Mercer County Nonprofit Lends a Hand Amid Crises

And when the pandemic increased the need for food and housing assistance, Arm in Arm evolved to meet the demand.

arm in arm mercer county

Arm in Arm serves more than 2,500 households a month through its three food pantries. Courtesy of Arm in Arm

In these uncertain times, the next crisis could be just around the corner. Arm in Arm of Mercer County aims to be there for families and individuals when crisis strikes.

Back in April 2019, Dayron Proctor gained full custody of his four younger siblings. While working full time and going to school, Proctor knew it was a going to be a struggle. He reached out to the Mercer County Board of Social Services to find any resources that could help him. Arm in Arm answered the call.

“Arm in Arm was there to help from the first moment,” says Proctor, 27. By the end of that May, Proctor was living in a new apartment and making a home for himself and his siblings.

arm in arm mercer countyFounded as the Crisis Ministry in 1980, Arm in Arm helps people in the Mercer County region manage three basic needs: a place to stay, food to eat and a steady job. Leaders of Nassau Presbyterian Church and Trinity Church in Princeton started the nonprofit; in 2016, the name changed to Arm in Arm.

In 2020, the coronavirus pandemic put added pressure on Arm in Arm’s services. “We increased the amount of people that we served,” says executive director David Fox, “but we did it in a way that was different and much more difficult.”

Prior to the pandemic, Arm in Arm’s three food pantries in Trenton and Princeton served nearly 2,000 households a month. By May 2020, the organization increased that number to 2,635 families—all served through a new mobile delivery system. To keep up with demand, Arm in Arm has since moved to a hybrid model, operating its food pantries two days a week and serving families on other days with grab-and-go deliveries.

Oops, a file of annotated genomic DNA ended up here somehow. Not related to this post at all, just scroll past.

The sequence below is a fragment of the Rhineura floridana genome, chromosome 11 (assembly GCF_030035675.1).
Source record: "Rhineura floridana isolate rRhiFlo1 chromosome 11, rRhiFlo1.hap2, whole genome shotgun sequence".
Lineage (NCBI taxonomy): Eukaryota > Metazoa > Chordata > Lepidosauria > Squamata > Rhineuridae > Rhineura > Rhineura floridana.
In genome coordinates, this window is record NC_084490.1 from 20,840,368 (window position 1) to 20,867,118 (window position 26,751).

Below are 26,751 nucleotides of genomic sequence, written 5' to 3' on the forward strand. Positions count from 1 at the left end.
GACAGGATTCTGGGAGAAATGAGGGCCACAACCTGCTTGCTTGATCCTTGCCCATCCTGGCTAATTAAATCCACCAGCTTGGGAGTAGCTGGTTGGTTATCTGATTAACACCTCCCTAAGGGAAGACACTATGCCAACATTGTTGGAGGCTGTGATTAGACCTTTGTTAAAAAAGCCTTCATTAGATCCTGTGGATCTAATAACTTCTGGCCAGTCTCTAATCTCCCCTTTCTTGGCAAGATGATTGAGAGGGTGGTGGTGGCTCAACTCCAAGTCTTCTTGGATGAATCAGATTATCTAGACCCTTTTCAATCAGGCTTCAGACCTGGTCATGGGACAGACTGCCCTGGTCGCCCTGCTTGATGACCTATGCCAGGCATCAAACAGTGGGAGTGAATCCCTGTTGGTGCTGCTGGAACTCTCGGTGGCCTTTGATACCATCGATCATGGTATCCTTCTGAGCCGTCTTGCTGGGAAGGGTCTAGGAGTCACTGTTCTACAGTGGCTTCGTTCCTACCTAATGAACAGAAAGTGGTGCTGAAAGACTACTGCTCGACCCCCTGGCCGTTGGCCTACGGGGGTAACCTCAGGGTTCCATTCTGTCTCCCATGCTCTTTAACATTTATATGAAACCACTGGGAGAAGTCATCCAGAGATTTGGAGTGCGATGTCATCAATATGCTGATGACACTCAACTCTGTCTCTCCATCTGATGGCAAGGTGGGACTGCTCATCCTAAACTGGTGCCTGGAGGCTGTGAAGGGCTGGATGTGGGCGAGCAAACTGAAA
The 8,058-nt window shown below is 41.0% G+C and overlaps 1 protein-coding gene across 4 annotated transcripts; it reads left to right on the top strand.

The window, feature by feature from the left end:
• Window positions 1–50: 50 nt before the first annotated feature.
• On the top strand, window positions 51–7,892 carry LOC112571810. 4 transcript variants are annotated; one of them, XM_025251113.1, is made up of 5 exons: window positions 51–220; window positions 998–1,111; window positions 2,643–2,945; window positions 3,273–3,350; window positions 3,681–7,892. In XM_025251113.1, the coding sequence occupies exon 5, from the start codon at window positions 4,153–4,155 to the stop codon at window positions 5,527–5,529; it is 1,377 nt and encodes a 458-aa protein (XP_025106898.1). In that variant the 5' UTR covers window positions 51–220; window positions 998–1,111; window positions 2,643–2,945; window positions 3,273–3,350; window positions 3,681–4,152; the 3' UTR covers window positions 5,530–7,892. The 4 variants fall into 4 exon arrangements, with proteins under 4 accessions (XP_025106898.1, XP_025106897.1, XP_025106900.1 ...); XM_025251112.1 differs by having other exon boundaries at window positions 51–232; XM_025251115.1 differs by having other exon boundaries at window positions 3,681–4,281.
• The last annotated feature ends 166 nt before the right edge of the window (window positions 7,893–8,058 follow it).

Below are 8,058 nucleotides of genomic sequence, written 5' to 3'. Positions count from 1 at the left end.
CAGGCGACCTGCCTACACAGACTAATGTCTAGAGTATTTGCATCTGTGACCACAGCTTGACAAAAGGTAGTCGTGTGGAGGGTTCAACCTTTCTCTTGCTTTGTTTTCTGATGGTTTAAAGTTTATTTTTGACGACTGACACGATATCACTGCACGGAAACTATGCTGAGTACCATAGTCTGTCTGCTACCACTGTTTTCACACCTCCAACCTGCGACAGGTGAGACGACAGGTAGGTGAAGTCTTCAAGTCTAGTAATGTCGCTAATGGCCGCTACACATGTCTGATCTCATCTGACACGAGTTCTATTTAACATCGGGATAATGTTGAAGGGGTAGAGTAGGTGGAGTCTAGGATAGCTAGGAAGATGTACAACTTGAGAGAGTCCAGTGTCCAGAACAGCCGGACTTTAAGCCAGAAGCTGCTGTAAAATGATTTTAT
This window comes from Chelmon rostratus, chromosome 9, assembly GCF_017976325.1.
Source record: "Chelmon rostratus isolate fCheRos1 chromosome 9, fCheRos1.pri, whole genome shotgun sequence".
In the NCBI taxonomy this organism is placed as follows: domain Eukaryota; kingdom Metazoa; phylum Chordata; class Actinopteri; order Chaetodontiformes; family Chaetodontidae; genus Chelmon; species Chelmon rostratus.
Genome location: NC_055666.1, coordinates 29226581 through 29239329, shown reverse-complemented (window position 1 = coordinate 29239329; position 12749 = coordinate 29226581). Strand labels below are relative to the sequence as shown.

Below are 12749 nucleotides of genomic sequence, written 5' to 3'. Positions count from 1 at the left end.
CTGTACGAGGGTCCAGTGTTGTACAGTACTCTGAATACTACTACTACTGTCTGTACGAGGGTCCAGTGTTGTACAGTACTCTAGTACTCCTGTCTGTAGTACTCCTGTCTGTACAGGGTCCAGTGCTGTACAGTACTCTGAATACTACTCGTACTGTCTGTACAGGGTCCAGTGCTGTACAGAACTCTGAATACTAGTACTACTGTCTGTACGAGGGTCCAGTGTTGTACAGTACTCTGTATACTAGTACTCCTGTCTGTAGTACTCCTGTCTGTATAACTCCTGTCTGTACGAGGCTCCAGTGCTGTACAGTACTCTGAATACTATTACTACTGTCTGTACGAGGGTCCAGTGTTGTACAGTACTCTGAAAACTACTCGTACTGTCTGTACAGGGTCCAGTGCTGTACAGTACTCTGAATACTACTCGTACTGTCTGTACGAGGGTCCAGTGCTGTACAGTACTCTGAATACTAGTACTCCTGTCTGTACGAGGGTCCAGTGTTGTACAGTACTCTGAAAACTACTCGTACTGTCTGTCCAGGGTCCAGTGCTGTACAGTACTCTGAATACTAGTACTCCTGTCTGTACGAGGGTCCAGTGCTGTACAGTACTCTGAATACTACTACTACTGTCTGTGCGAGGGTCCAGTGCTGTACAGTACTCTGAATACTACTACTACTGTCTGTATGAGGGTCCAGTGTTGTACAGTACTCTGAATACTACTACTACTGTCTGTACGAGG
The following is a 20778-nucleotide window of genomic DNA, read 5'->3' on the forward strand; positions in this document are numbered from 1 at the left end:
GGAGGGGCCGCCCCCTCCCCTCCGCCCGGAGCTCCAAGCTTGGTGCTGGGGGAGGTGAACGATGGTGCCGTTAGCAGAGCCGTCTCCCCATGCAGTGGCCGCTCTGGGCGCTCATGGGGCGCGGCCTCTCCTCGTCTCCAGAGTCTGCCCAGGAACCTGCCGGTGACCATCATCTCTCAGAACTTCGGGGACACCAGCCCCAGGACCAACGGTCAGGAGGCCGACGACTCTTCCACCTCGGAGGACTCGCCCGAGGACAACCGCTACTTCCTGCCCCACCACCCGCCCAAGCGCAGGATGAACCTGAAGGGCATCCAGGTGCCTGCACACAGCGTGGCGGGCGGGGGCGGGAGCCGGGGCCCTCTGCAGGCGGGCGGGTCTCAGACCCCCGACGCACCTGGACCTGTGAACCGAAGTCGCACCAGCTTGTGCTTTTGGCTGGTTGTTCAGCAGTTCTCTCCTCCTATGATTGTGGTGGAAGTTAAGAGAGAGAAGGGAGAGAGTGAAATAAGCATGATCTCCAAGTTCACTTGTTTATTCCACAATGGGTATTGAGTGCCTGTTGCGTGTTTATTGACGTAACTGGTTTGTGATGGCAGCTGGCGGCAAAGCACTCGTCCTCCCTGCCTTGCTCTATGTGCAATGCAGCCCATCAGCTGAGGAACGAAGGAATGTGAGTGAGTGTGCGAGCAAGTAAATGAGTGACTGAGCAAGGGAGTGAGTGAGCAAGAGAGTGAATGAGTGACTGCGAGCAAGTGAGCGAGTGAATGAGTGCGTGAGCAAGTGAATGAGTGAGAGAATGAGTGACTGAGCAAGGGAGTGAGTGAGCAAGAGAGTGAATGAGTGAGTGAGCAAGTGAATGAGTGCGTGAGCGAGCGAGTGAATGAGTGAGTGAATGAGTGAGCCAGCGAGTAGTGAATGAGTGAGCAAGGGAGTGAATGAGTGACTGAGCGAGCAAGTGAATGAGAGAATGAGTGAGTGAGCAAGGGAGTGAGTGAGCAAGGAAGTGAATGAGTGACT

Arm in Arm also works to mitigate housing insecurity. In Proctor’s case, that meant paying the security deposit on his new apartment and supplementing his income for several months. 

The current eviction moratorium also required some rethinking. Rather than providing rental assistance for much of 2020, Arm in Arm focused on back rent and ensuring that residents are not faced with eviction when the moratorium ends. Prior to the pandemic, Arm in Arm provided an average of $484 in monthly rental assistance per family. Now it’s closer to $1,500 per family.

[RELATED: Experts Fear Coming ‘Tsunami’ of Evictions]

“Our goal is always sustainability,” Fox says. “We always want to help people become independent and be able to pay their bills.”

Arm in Arm’s food pantries also provide jobs that can lead to long-term economic stability. Workers are trained in customer service and other skills that can be applied in a retail or food-distribution environment.

For Fox, the recent changes are a testament to the dedication of Arm In Arm’s staff and volunteers. “We’re just trying to help each other get by and thrive,” Fox says. “When we do that for each other, the whole community is lifted…and that makes us all better.”

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